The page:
The schematic layout of the experimental setup is presented in Fig. 1. The electron bunch from the Facility for Advanced Accelerator Experimental Tests16 (FACET) at SLAC National Accelerator Laboratory, with 3.2nC of charge, 20.35GeV energy and a root-mean-square (r.m.s.) bunch length of ~20μm, was focused by the final focus quadrupoles to ~20μm r.m.s. beam sizes in x and y. The waist was located inside a volume filled with room temperature argon gas at pressures ranging from 2 to 32Torr. The gas volume was contained by two beryllium windows, outside which the beam propagated in vacuum. The gas was only ionized near the waist location, and most of the gas volume was not used for acceleration. After the beam–plasma interaction, the electron beam energy spectrum was measured with a focusing-imaging spectrometer (see the Methods for details).
Figure 2 presents the measured energy spectra of the electron beam after traversing the plasma when the argon pressure was set to 20Torr, corresponding to a neutral atom density of 6.5 × 1017cm−3. For the bunch shown in Fig. 2a,b, electrons were observed to be accelerated up to a maximum energy of 47±2.5GeV, corresponding to an energy gain of 27GeV and an energy boost of 130%. By measuring the beam size in x at the detector location and using the transport matrix from the plasma exit to the detector, the divergence of these accelerated electrons at the exit of the plasma was deduced to be extremely small, less than 75μrad (r.m.s.). The charge of the accelerated electrons (with energies higher than 23GeV) was ~40pC. Fifty consecutive shots with the same experimental conditions are shown in Fig. 2c, demonstrating that these large energy gains were observed frequently. More precisely, in this data set, 24% of the shots had a maximum energy greater than 45GeV, 68% were over 40GeV and 94% over 30GeV. The average maximum energy gain was 41.3±0.8 (stat.) GeV. In the experiment, different beam parameters (bunch length, shape of the longitudinal profile, beam size and emittance) fluctuated from one shot to the next and affected the experimental outcome, and lead to the observed shot-to-shot fluctuations.
Electron acceleration was found to be strongly dependent upon the argon pressure, that is, on the plasma density. In the experiment, no acceleration was observed at pressures of 2, 4 and 8Torr (see Fig. 3a–c for details). Large energy gains, typically doubling the initial electron energy, first appear when increasing the pressure to 16Torr (see Fig. 3d for details), which corresponds to a neutral atom density of 5.2 × 1017cm−3. Strong acceleration was still present at the highest pressure of the scan, 32Torr, although the interaction was less stable (see Fig. 3e for details). The maximum energy loss is another important physical quantity characterizing the strength of the beam–plasma interaction. At 2Torr, the maximum energy loss was fluctuating between 4GeV and more than 9GeV, with a median value of 7GeV. For all other pressures, the maximum energy loss was observed to be always greater than 9GeV (limited by the camera field of view).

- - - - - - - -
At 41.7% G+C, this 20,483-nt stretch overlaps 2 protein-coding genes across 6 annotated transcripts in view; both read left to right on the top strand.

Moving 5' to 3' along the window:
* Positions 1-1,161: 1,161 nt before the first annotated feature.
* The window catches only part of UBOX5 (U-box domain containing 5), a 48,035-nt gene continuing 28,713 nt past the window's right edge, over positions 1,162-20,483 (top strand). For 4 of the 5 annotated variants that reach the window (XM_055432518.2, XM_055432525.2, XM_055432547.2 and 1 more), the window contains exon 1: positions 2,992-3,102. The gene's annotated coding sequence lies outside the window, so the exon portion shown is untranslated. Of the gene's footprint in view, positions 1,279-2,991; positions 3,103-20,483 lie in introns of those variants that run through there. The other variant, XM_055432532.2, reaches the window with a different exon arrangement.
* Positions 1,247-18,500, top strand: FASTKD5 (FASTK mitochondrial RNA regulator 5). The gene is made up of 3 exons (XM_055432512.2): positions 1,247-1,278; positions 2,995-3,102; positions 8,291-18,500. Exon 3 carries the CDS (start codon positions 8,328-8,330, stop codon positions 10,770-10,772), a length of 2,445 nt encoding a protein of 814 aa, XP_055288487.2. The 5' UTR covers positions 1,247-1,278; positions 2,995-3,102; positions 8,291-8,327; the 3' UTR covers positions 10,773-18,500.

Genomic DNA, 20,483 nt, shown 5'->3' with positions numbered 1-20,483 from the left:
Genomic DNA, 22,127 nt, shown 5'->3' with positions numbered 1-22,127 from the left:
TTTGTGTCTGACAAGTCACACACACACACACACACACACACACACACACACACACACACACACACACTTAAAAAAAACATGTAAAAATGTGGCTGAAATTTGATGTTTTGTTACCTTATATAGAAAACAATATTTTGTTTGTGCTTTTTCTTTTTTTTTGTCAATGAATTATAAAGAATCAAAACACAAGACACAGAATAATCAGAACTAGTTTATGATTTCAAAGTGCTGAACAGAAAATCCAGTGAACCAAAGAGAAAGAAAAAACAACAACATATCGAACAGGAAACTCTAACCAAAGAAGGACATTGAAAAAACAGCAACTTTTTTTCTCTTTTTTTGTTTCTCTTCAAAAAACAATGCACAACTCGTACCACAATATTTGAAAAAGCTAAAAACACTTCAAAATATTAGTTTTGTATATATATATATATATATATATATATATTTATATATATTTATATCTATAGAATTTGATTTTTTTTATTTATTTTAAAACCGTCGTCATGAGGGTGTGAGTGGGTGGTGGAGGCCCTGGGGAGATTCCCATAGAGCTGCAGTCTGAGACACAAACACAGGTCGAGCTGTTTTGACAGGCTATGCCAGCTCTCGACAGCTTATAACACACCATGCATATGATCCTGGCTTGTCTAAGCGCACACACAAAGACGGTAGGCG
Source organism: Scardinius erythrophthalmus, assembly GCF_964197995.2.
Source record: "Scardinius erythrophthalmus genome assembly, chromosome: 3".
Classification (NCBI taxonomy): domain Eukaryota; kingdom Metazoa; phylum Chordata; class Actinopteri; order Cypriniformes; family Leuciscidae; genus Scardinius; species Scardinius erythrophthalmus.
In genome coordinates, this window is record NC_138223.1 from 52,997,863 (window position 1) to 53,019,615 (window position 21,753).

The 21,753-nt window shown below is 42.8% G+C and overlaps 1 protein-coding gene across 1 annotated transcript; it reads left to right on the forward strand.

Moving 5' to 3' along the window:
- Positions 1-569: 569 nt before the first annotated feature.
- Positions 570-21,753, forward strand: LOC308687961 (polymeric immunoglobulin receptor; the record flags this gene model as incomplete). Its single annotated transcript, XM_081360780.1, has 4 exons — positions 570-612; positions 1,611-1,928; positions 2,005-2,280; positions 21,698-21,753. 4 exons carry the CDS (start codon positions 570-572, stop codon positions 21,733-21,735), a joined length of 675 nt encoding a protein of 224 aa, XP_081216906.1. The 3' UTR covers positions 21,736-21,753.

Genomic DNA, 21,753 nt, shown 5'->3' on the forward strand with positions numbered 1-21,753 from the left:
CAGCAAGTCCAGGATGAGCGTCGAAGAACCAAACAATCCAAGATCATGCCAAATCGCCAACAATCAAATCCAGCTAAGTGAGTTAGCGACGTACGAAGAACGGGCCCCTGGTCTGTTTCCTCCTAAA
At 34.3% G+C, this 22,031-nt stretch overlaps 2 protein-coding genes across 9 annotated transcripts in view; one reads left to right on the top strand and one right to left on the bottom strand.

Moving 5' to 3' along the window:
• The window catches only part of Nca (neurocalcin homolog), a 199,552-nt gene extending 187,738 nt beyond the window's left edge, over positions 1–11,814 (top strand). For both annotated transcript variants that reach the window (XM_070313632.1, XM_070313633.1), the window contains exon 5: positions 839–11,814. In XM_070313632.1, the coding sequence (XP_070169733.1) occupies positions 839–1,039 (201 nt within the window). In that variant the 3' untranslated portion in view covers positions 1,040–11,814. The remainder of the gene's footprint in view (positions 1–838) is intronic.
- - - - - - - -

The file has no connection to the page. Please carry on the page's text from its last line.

To better understand the experimental observation of large energy gains in high-density and high-ionization-potential plasma accelerators, particle-in-cell simulations of the interaction between the electron beam and the argon gas were performed using the three-dimensional quasi-static code QuickPIC18,19 (see the Methods for details). As the interaction can only start when the beam is small enough to ionize, it is not necessary to simulate the propagation through the entire gas volume, but only through the region where ionization can occur. Experimentally, the beam enters the argon volume long before reaching its minimum transverse size. To reproduce this condition, the simulation starts at a point where the beam size is sufficiently large to ensure no self-ionization occurs, and the gas density is constant along the propagation axis. Figure 4a–c shows the simulated electron beam density, the plasma electron density and the longitudinal field of the wakefield at z=0, the location of the vacuum beam waist, for an argon pressure of 16Torr or, equivalently, a neutral atom density of 5.2 × 1017cm−3.
To ionize 1% of the argon atoms in a time Δt=10fs (equivalent to Δξ=3μm), the required electric field is 29GVm−1. With a beam peak electric field of 52GVm−1 (at the vacuum beam waist), it is thus only near the middle of the bunch, where the current and the Coulomb electric field are the highest, that the beam is able to begin to ionize the argon gas. Simulations shown in Fig. 4a–c illustrate that the portion of the bunch ahead of the ionization front propagates as in vacuum. The transverse beam size behind the ionization front is observed to be extremely small in comparison. This can be explained by a strong self-focusing of the electron beam20 as it starts interacting with the plasma.
The evolution of the beam sizes (along x and y) of a slice of the bunch located behind the ionization front during beam propagation through the argon volume is represented in Fig. 4d. When the beam starts ionizing a small fraction of the argon gas, a wake is excited that focuses the rest of the beam to a smaller transverse size. As the beam density increases the ionization fraction, the wakefield amplitude and the focusing force increase, leading to an even faster reduction of the beam size. This self-focusing process continues in a positive feedback loop until all argon atoms are ionized and a full blowout wake regime is reached, or until the emittance term balances the focusing force in the beam envelope equation21. We note that the feedback mechanism associated to self-focusing leads to a very different behaviour compared with the transverse dynamics of a beam in the blowout regime (no feedback), in which case betatron oscillations of the beam envelope are observed22 (see Supplementary Fig. 1 for details).